Date: July 22, 1930
Location: Northampton, MA
(Original document available here)
On the whole we have done well to ratify the naval treaty. It is a most encouraging symptom of international sanity. No doubt our admirals can find some objections to it. But so do the admirals of Britain and Japan. It takes at least two to make a trade. Reason therefore requires mutual concessions. We may well find satisfaction in the increased friendly feeling that will come from the concessions we have made.
It is regrettable that we could not secure real reduction. We have consented to a great world naval building program. Substantial parity with the British has been achieved, and the needs of the brave nation of Japan, standing in a corner of the world all alone, have been conceded. Parity is more or less a fiction. After measuring the tonnage, speed and guns the officers and crews remain—they make the strength of the fleet.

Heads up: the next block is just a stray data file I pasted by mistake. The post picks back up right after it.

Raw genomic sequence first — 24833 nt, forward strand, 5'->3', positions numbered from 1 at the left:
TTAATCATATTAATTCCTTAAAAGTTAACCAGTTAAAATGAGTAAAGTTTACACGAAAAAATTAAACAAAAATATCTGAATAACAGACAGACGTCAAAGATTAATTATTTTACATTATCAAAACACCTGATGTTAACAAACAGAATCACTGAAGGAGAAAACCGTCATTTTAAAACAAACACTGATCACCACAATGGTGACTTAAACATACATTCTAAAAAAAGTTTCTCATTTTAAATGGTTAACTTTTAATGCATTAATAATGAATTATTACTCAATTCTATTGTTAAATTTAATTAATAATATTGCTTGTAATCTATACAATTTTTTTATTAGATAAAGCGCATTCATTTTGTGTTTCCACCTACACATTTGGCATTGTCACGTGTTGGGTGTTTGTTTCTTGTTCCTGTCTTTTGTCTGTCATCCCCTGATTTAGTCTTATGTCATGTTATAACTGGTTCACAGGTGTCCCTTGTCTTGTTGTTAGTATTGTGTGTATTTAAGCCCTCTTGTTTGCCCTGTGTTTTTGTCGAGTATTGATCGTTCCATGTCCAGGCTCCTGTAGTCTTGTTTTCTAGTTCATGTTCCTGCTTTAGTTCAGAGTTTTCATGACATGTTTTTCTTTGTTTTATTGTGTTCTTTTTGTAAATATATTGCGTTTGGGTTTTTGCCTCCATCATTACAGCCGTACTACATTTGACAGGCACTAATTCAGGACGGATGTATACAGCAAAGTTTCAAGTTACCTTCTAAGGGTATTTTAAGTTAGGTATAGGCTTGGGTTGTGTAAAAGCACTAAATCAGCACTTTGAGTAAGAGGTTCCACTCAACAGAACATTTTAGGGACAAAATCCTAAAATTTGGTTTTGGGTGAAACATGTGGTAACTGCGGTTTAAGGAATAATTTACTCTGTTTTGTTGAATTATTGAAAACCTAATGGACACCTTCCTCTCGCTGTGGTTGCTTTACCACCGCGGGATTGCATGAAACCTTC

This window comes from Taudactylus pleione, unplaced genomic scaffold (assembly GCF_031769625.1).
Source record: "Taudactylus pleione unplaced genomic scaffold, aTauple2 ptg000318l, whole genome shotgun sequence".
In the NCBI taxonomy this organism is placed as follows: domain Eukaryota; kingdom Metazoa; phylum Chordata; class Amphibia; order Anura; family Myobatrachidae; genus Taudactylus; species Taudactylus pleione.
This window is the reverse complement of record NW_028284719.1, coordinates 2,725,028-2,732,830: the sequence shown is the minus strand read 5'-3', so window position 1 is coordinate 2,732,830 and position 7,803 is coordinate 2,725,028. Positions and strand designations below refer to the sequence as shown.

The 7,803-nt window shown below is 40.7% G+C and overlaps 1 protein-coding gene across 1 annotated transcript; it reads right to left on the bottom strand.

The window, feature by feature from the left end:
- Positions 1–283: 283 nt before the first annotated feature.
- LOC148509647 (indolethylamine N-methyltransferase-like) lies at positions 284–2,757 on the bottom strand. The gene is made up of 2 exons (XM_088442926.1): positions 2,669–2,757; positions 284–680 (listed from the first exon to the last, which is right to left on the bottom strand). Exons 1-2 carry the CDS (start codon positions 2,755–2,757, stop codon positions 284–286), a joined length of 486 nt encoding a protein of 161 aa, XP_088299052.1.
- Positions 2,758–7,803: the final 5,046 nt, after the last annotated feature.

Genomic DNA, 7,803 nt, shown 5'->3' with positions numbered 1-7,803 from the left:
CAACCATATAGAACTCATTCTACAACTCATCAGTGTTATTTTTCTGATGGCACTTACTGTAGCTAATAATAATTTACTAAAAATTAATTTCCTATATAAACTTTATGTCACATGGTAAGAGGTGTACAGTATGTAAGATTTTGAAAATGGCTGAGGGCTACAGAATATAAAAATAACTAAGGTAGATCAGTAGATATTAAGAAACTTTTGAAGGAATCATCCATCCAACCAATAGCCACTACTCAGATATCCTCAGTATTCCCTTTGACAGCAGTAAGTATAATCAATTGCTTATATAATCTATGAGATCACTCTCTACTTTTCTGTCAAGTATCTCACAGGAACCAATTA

But the great thing is the agreement to stop competition in the building of all classes of ships. To any fairly reasonable treaty doing that we can well afford to give our approval. Hereafter no nation can discover in the building of the United States, Britain and Japan any menace to their peace and safety. That is real progress.
Citation: Calvin Coolidge Says: Dispatches Written by Former-President Coolidge and Syndicated to Newspapers in 1930-1931 (Calvin Coolidge Memorial Foundation)
The Coolidge Foundation gratefully acknowledges the volunteer efforts of Craig Eyermann who prepared this document for digital publication.